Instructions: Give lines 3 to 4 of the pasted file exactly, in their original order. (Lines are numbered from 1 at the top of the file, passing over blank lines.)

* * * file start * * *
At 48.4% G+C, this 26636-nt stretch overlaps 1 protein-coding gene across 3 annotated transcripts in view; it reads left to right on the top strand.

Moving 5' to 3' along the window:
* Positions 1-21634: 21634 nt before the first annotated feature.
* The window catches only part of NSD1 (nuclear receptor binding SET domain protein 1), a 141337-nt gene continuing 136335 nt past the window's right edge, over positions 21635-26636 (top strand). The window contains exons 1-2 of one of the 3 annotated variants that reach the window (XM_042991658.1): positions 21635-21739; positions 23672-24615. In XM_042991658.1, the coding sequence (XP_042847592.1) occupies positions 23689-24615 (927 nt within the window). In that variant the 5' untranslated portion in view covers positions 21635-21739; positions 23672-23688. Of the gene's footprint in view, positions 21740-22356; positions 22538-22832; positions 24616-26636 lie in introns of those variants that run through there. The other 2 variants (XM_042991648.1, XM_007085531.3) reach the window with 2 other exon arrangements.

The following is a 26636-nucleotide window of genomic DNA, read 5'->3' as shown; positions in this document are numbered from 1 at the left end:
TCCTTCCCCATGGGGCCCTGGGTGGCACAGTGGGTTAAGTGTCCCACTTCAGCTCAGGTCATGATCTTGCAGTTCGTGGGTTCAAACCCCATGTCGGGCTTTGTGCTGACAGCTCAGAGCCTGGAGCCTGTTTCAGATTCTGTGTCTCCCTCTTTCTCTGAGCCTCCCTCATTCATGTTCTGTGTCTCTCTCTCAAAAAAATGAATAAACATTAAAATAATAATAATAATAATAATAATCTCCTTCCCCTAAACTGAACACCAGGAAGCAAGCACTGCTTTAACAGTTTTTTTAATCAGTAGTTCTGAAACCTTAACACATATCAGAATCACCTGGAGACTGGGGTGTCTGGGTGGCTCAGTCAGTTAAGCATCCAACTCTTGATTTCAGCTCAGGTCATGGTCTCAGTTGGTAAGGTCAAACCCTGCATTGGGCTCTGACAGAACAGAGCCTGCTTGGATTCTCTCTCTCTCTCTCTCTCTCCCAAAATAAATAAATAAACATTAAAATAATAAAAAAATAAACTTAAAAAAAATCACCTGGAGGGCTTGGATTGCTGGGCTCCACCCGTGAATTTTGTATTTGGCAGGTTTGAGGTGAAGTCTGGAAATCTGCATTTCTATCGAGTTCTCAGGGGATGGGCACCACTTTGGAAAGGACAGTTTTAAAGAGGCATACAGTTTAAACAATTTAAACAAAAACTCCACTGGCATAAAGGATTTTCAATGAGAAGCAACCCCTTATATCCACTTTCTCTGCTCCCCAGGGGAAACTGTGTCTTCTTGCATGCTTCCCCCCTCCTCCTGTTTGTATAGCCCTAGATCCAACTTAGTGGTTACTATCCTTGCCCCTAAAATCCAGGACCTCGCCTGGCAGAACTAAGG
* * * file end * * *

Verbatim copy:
* Positions 1-21634: 21634 nt before the first annotated feature.
* The window catches only part of NSD1 (nuclear receptor binding SET domain protein 1), a 141337-nt gene continuing 136335 nt past the window's right edge, over positions 21635-26636 (top strand). The window contains exons 1-2 of one of the 3 annotated variants that reach the window (XM_042991658.1): positions 21635-21739; positions 23672-24615. In XM_042991658.1, the coding sequence (XP_042847592.1) occupies positions 23689-24615 (927 nt within the window). In that variant the 5' untranslated portion in view covers positions 21635-21739; positions 23672-23688. Of the gene's footprint in view, positions 21740-22356; positions 22538-22832; positions 24616-26636 lie in introns of those variants that run through there. The other 2 variants (XM_042991648.1, XM_007085531.3) reach the window with 2 other exon arrangements.